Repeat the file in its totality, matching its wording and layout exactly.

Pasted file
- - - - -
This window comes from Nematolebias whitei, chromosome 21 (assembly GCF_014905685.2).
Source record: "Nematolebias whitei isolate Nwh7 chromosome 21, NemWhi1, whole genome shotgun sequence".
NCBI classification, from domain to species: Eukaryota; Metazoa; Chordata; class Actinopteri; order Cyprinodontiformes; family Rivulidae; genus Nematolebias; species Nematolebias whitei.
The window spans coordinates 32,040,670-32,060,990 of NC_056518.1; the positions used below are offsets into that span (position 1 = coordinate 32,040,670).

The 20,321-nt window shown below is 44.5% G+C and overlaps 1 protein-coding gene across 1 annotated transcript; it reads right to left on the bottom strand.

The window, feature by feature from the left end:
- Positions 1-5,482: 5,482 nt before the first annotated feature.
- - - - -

This window comes from Nematolebias whitei, chromosome 21 (assembly GCF_014905685.2).
Source record: "Nematolebias whitei isolate Nwh7 chromosome 21, NemWhi1, whole genome shotgun sequence".
NCBI classification, from domain to species: Eukaryota; Metazoa; Chordata; class Actinopteri; order Cyprinodontiformes; family Rivulidae; genus Nematolebias; species Nematolebias whitei.
The window spans coordinates 32,040,670-32,060,990 of NC_056518.1; the positions used below are offsets into that span (position 1 = coordinate 32,040,670).

The 20,321-nt window shown below is 44.5% G+C and overlaps 1 protein-coding gene across 1 annotated transcript; it reads right to left on the bottom strand.

The window, feature by feature from the left end:
- Positions 1-5,482: 5,482 nt before the first annotated feature.